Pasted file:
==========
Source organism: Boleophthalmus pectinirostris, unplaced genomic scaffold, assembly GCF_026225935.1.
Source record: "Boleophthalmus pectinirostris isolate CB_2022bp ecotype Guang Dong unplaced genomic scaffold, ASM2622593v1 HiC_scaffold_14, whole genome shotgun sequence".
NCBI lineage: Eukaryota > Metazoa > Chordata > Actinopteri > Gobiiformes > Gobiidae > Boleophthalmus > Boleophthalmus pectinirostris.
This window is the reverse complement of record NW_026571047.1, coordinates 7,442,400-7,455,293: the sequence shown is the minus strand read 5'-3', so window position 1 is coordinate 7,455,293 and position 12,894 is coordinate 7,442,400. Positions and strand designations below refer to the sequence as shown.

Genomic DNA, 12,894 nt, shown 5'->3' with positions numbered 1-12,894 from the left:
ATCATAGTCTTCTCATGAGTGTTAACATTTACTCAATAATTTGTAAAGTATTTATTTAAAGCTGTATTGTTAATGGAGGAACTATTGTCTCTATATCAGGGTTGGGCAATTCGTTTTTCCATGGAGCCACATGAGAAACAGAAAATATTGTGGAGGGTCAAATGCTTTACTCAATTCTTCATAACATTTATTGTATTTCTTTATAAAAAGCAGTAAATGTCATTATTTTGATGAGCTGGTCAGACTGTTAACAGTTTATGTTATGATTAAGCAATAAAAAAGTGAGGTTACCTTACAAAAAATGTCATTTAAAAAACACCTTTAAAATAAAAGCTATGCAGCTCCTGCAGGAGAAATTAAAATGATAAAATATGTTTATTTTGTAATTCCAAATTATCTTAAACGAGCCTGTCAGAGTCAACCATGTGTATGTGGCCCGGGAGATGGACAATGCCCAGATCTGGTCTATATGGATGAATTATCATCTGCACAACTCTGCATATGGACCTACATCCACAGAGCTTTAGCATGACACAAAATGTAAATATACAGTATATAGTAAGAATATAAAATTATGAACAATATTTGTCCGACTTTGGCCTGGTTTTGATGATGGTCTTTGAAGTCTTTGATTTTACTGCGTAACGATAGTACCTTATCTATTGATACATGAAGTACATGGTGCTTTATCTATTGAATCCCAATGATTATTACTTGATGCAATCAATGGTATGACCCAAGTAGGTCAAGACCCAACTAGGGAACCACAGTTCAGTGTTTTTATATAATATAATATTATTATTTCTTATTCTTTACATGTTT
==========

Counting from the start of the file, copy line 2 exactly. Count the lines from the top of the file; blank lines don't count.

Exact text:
Source record: "Boleophthalmus pectinirostris isolate CB_2022bp ecotype Guang Dong unplaced genomic scaffold, ASM2622593v1 HiC_scaffold_14, whole genome shotgun sequence".